Once back on the existing trail, the way will cross over a little knoll where one gets a good view of Mud Pond Ridge, Blue Ridge, and Van Dyke Mountain. Drop off the knob and descend easily toward a tower. If you look carefully, you can see the lean-to roof in the distance.
Near where the forest gets taller, there is a wet area that needs one or two bog bridges or some earth moving to firm up the trail. The Cohos Trail then enters the taller trees, runs near some brilliant red blazing, skirts a logged area and the tower, and then pops out onto the tower access road.
The trail follows the road a quarter mile to a sharp left turn downhill. Just below the turn, the CT cuts away from the road (check the blaze post here) and drops to a moist low spot, turns due north and reaches the spring below the lean-to. At the spring there are bog bridges. These need to be inspected. They are single log bridges. They could be wider, but they suffice for hiking now.
The spring flow pipe needs to be followed a few feet uphill to the filter. It needs cleaning so the water flows well.
Above the spring, the trail needs quite a bit of clipping right up to the lean-to. A little erosion control in here would help.
Now you're at the Panorama Lean-to
This structure should be inspected for maintenance needs. It should be cleaned and the area around it clipped well. A few trees that are growing into the grand view should be taken down. Any fire ring should be dismantled.
The latrine at the lean-to needs to be replaced with a simple pit latrine, even if it's an open air one.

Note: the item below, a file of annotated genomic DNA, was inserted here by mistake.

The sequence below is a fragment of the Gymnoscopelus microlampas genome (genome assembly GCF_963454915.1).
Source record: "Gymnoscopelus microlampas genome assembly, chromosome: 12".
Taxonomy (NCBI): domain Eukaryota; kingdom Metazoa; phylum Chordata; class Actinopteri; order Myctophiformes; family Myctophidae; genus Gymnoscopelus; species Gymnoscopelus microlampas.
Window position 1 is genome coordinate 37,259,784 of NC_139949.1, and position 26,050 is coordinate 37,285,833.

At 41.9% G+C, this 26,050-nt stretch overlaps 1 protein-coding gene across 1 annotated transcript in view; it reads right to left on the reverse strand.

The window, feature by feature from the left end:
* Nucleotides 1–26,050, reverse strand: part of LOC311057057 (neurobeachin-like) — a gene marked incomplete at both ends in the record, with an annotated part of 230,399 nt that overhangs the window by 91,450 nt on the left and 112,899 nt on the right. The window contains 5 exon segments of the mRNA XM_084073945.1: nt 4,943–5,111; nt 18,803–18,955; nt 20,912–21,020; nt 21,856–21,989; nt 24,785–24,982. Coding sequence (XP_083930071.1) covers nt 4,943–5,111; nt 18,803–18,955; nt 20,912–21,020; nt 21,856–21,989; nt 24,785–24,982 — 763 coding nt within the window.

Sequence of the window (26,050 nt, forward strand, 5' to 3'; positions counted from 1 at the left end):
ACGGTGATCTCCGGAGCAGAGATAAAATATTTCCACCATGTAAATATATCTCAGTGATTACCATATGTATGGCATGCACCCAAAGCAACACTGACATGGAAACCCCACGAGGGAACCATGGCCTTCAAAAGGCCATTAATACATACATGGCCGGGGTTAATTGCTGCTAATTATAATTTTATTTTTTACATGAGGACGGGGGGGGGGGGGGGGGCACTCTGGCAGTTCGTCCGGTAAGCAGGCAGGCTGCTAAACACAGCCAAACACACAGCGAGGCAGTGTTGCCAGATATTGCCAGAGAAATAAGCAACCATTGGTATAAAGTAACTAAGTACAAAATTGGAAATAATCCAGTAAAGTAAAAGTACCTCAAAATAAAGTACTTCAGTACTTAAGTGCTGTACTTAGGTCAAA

Just above the lean-to the trail curves hard right. Some debris should be placed at the head of the turn so people don't keep walking straight ahead. Cross two bog bridges that are in good condition and begin to climb the little summit nearby. Minor clipping is necessary in the spruce on the ascent.
Trail reaches a moist area that needs to be bypassed or drained with several ditches. Move into tight small hardwood. No clipping required now. Lots of forest debris comes down on the summit and needs to be thrown off the trail.
On the descent, remove blowdowns that occur in here often. Check for erosion in one or two spots and assess it. Check blaze paint.
Reach a little clearing where the trail turns right. Make sure blazing is adequate here so people make the turn. Continue down and clip where necessary before the trail reaches an old OHV route.
Follow the OHV route over the north side of the ridge and stay with it until the trail drops steeply downhill. Instead of falling downhill, stay straight in the turn. At the edge of the bank in the turn, check to see that the yellow-topped post is still standing. Drop over the edge and enter the woods. This short link between wide trails slabs Mud Pond Ridge. It often has skinny blowdowns in it and the route needs occasional clipping.
Reach a wide XC ski trail and turn downhill. This route down into the valley is unpleasant going underfoot in places, as the terrain is not firm and in some places is wet. It would be wise to pick one side of the lane or other to improve and keep hikers to one side. It does not need a great deal of work, but some effort with mattocks would improve things a bit. The Sanguinary Summit Trail ends at the Spruce Trail in the alley, a wide tote way that sees infrequent vehicle traffic.
Back to the Trails
©TCTA 1999 - 2007 All rights reserved